The SSI came from a discussion as far back as 2002. It has been recognised for some time that our current system of tree preservation orders is not working as effectively as it should. There are weaknesses in it. A lot of work was done to try to
improve the system, and it has taken a long time for that to take effect.
After all that work went into examining the system and how it could be improved, the recommendations did not include weakening the system by removing the formthe model orderfrom regulations and putting it in local guidance. It is difficult to know where that suggestion came from. It was not made in the original discussion document or agreed in 2002. I do not want to return to the argument on the Government's consultation, but the majority of the local authorities that expressed a view were clearly against the proposal.
We should not be overly divided on the issue. There is no rushwe have waited nine years to reach the current point. I hope that the Government will take time to have a wee think about the matter and to discuss it further with those who are involved. It is clear that the national bodiesScottish Natural Heritage, the Woodland Trust Scotland and many othershave concerns and would like a stronger signal from the Government.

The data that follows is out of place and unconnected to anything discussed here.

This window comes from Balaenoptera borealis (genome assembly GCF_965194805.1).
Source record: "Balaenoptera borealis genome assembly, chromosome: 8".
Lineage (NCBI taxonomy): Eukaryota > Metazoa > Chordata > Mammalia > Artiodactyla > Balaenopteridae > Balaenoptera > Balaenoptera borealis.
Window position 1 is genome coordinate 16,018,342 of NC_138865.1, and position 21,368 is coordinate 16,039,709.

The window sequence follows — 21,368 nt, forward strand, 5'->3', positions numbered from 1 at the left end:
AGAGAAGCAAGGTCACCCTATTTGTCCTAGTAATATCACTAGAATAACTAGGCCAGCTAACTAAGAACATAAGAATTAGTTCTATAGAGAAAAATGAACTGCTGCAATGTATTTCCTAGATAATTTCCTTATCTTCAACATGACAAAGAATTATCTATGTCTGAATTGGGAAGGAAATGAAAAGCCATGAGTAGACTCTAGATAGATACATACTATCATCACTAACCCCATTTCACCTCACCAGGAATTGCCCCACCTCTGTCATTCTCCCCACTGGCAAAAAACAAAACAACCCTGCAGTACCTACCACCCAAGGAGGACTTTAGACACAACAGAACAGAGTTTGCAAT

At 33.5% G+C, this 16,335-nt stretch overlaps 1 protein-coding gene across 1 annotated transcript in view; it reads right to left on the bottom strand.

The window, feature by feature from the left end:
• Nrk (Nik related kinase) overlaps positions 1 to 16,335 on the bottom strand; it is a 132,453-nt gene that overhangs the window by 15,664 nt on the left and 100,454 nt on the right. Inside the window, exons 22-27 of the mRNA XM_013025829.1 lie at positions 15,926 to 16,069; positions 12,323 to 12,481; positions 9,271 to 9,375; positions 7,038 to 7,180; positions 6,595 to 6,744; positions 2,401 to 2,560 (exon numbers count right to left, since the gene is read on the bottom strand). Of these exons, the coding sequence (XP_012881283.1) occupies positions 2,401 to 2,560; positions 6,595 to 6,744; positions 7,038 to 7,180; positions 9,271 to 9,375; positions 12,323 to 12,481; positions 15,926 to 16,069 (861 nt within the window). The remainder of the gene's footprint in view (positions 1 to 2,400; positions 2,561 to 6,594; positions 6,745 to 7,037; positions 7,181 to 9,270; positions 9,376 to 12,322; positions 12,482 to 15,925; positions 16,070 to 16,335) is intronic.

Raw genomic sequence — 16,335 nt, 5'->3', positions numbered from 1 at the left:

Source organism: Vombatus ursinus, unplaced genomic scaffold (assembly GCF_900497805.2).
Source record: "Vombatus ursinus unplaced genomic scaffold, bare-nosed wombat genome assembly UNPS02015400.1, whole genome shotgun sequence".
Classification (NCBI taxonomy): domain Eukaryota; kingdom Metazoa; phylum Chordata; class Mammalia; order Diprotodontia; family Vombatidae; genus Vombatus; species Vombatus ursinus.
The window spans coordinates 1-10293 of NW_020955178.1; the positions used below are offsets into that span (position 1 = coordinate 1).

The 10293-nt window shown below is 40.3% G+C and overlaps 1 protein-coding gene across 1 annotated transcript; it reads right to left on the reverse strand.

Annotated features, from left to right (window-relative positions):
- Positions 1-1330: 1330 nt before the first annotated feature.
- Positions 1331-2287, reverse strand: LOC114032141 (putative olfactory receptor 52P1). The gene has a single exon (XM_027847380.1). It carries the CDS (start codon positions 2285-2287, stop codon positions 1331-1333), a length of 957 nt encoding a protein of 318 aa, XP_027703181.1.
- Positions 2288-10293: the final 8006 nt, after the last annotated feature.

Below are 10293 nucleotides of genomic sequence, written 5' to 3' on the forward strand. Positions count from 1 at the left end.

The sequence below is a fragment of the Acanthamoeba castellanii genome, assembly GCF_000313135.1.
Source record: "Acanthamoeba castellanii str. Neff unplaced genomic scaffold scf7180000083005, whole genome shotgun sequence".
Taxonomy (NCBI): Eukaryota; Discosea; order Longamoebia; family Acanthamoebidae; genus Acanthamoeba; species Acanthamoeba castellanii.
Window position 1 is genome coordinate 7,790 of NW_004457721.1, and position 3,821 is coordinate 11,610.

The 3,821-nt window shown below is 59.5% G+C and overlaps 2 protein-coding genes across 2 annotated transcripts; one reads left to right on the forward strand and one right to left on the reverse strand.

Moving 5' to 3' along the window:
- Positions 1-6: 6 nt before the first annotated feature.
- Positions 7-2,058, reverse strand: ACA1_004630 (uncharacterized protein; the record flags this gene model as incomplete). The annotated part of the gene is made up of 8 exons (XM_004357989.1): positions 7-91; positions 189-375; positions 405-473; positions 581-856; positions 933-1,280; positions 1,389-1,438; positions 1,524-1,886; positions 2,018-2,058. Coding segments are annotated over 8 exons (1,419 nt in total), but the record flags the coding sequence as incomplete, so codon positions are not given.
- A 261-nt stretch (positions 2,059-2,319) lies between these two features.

The issue is not earth shattering, and taking more time would not be seen as showing political weaknessfar from it. It is a straightforward issue that we can get right. It would be better to stop the regulations now and have a rethink if we want to improve tree preservation in Scotland.
The Convener: You are pressing the motion.
Ken Macintosh: Yes.
The Convener: The question is, that motion S3M-7659, in the name of Ken Macintosh, be agreed to. Are we agreed?
The Convener: There will be a division.
Ferguson, Patricia (Glasgow Maryhill) (Lab)
Doris, Bob (Glasgow) (SNP)
The Convener: The result of the division is: For 4, Against 4, Abstentions 0.
I will take into account my committee hat. As a committee member, I voted to support Ken Macintosh for raising the subject and allowing the debate to take place, which was useful, as members have said. I take into account that the
committee has received no formal representations from any objectors, although MSP correspondence took place with the Woodland Trust and other organisations that have raised issues. I will therefore not use my casting vote to recommend annulment.
Motion disagreed to.
Registration Services (Fees) Amendment (Scotland) Regulations 2010 (SSI 2010/427)
Registration of Births, Deaths and Marriages (Fees) (Scotland) Order
Planning etc (Scotland) Act 2006
Town and Country Planning
Town and Country Planning
The Convener: Before we move to item 4, I will let the room clear.
Item 4 is consideration of five SSIs that are all subject to negative procedure. Members have received electronic copies of the instruments. No concerns have been raised and no motions to annul have been lodged. Do members agree that they wish to make no recommendations to Parliament on the instruments?
Members indicated agreement.
The Convener: We move to item 5, which we previously agreed to take in private.
Meeting continued in private until 11:15.